Last week, I watched the current documentary film “The Gatekeepers.” It is an impressive, powerful movie about the long-running Israeli-Palestinian conflict, and it tells that story by focusing on the Shin Bet, Israel’s version of our FBI (and also partly analogous to our CIA).
The film’s fairness and sensitivities are remarkable and judicious. The conflict has become a complicated, much-debated marathon — full of rights and wrongs and accusations and blames — yet the movie succeeds well in illuminating and explaining the war’s history and present without parceling out responsibilities or declaring verdicts. It is left to the moviegoer to weigh the past and to consider what could — or should — occur next.
The heart of the film consists of incredibly frank and reflective testimony by six former directors of the Shin Bet. These are the men who have had to look closely at the consequences — on both Israeli and Palestinian lives — of violence, reprisal, terrorism, and political action and inaction.
Carmi Gillon, director from 1994 to 1996, describes how close he got to many Palestinians. In efforts to recruit Palestinian informers, and in efforts to understand Palestinian lives, he learned that they are no different from him. The vast majority of them want to live in their villages, be mothers and fathers, tend to their land or jobs, care for their olive trees, and live in quiet and routine.
He says that they are ordinary, their families are like yours and they are trying — despite all — to just live their lives. As he says this, his voice is full of sorrow and regret — aware of how easily he could live peacefully next to these people.
Avraham Shalom, director from 1981 to 1986, discusses the difficulty of considering morality in the context of fighting terrorism. The Shin Bet is responsible for providing safety to Israeli society and for thwarting Palestinian terror attacks. It often uses its intelligence to identify and kill suicide bombers before they have a chance to act.
To assassinate a suspect, as Shin Bet does, is to wield enormous power, and to raise terrible questions. Based on suspicions alone, can we kill a potential terrorist? How many innocent family members can we acceptably kill? Can we torture Palestinian prisoners to make them reveal plans for violence?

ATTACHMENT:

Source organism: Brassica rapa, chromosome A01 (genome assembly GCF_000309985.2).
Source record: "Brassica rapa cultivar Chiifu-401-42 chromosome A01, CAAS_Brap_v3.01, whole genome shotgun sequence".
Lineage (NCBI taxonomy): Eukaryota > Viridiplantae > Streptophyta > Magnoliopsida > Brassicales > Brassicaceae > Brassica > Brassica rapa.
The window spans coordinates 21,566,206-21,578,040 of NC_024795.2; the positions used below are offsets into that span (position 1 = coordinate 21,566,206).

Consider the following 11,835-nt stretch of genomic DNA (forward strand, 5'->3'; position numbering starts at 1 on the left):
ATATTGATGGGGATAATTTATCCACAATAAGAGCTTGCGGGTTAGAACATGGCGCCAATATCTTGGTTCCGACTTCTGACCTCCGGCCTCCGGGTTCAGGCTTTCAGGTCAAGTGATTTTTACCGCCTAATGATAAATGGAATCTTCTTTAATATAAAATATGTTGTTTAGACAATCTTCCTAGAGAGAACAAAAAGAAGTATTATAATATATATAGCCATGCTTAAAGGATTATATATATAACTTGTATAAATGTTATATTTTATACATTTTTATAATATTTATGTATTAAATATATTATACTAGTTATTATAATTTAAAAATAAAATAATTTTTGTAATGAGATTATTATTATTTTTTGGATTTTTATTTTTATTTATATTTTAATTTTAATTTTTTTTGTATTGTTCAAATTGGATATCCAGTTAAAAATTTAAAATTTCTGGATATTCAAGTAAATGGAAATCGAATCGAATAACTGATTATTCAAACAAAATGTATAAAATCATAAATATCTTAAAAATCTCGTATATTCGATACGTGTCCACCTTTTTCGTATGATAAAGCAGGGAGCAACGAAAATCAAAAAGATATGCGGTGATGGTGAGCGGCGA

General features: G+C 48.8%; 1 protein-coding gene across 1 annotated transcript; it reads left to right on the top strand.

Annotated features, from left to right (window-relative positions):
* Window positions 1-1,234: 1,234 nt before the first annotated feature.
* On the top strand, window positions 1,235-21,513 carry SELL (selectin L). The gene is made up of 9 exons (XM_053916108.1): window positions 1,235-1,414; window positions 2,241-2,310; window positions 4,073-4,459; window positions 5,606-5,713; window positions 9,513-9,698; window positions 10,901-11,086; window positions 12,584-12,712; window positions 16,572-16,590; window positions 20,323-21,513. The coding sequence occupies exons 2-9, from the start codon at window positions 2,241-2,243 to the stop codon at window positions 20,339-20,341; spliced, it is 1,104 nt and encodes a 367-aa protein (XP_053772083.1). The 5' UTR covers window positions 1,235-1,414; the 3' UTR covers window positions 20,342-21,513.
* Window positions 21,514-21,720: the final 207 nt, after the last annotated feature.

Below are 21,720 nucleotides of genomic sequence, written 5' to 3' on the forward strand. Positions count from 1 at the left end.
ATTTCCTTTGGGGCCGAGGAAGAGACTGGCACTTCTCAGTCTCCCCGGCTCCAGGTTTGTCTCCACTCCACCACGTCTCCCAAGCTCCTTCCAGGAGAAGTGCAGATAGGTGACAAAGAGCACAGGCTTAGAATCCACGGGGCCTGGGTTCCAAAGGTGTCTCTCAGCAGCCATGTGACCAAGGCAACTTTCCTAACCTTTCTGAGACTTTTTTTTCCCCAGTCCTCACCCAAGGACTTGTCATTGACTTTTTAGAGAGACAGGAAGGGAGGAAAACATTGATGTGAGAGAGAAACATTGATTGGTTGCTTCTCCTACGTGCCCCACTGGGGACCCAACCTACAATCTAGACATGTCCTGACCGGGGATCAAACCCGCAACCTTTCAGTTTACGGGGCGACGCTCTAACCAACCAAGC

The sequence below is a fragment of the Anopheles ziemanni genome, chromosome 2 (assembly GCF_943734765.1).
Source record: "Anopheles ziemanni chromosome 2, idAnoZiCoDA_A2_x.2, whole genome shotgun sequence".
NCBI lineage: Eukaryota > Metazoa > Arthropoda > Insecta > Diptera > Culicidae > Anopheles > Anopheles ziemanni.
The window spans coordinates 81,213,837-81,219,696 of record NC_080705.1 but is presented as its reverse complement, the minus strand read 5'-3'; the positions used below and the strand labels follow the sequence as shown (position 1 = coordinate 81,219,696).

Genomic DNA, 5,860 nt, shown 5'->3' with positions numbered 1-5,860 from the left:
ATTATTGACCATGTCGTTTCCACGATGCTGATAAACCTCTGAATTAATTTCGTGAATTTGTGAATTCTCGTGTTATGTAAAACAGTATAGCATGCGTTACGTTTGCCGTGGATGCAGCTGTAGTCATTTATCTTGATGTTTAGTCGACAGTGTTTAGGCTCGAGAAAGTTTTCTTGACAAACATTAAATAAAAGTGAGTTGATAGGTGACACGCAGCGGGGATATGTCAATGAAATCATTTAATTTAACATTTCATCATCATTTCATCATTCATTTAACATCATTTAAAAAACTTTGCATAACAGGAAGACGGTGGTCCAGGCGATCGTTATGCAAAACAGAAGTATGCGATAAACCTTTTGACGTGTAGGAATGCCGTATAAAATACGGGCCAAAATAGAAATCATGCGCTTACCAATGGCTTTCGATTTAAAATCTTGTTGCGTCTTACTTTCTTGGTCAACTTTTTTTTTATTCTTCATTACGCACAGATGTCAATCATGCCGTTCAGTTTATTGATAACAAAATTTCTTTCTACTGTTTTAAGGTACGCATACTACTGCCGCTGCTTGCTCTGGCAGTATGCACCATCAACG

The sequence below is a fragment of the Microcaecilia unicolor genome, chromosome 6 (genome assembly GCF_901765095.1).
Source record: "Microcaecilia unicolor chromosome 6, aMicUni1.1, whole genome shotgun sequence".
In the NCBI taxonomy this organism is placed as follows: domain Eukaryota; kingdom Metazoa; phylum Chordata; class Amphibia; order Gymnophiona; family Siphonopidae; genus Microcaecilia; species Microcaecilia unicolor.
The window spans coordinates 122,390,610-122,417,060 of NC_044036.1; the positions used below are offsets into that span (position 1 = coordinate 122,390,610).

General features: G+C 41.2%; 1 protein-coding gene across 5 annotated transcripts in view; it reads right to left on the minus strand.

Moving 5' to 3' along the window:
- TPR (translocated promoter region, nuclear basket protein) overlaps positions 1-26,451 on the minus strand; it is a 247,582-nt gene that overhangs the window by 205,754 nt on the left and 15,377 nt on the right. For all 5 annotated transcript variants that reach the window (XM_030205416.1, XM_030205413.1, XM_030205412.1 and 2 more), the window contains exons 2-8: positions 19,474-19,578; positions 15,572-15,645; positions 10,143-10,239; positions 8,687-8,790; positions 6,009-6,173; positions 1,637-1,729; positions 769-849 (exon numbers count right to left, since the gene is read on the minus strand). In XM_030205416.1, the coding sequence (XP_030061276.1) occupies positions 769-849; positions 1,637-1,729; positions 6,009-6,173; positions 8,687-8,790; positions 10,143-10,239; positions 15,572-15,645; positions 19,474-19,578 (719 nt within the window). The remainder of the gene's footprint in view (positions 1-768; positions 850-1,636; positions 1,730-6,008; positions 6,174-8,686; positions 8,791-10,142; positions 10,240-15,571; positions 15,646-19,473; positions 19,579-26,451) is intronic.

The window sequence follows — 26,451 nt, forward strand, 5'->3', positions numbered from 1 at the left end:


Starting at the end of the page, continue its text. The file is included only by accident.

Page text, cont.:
Shalom — and all the directors — are haunted by these questions and the inadequacies of any answer. Shalom concludes that there is a limit to how much morality can be involved in these cases.
He asks, is there morality in the terrorists? He is well aware that one man’s terrorist is another man’s freedom fighter.
The film shows footage of blown-up Israeli buses — just shredded carcasses of steel and the dismembered bodies of women and children.
At the same time, the film shows footage of the first intifada when, as one director puts it, a nation (the Palestinians) rose up in desperation and cried out. Thousands of men — and notably, women — poured into the streets to protest and throw rocks at Israeli soldiers. The director says that only live fire — scenes of which we see — could have stopped the crowd.
Ami Ayalon, director from 1996 to 2000, describes the plots of the fanatical, Israeli religious right, who have murdered Palestinians, uprooted their olive groves, imposed new settlements on their lands and nearly blew up the iconic Islamic Dome of the Rock. Ayalon says that was the first time he saw clearly the hatred and division within Israeli society.
He is hard on the Israeli government. Although he acknowledges all of the Palestinian contributions to violence, he says that Israeli prime ministers over the years could have done far more — taken more initiative — to push for conflict resolution.
He states that there is simply no alternative to talking and trying, and talking again. He sees Israel as the more empowered of the two actors, and thus more able, and more required, to challenge the status quo.
Ayalon is not naive or idealistic. Even though he calls for more Israeli imagination and more Israeli overtures, he tells us that it cannot be him who will talk with the Palestinians — it must be someone else. He is too burned and too traumatized, and he has for too long been both the target and perpetrator of violence and savagery.
Is Israel going to annex the West Bank? Will Hamas and Fatah ever unite? Will there eventually be 1 million West Bank settlers? Will the Palestinians not ever rise up — as in Tunisia, Egypt, Libya, Syria — and refuse the status quo?
This movie portrays the irresponsibilities of the last 45 years. For an ordinary Jew or an ordinary Palestinian — and not ignoring any circumstance — how deeply wrong and unfair it has been that the men with power have been so derelict in their duty to create better political realities.
Brian T. Watson is a regular Salem News columnist. Contact him at firstname.lastname@example.org.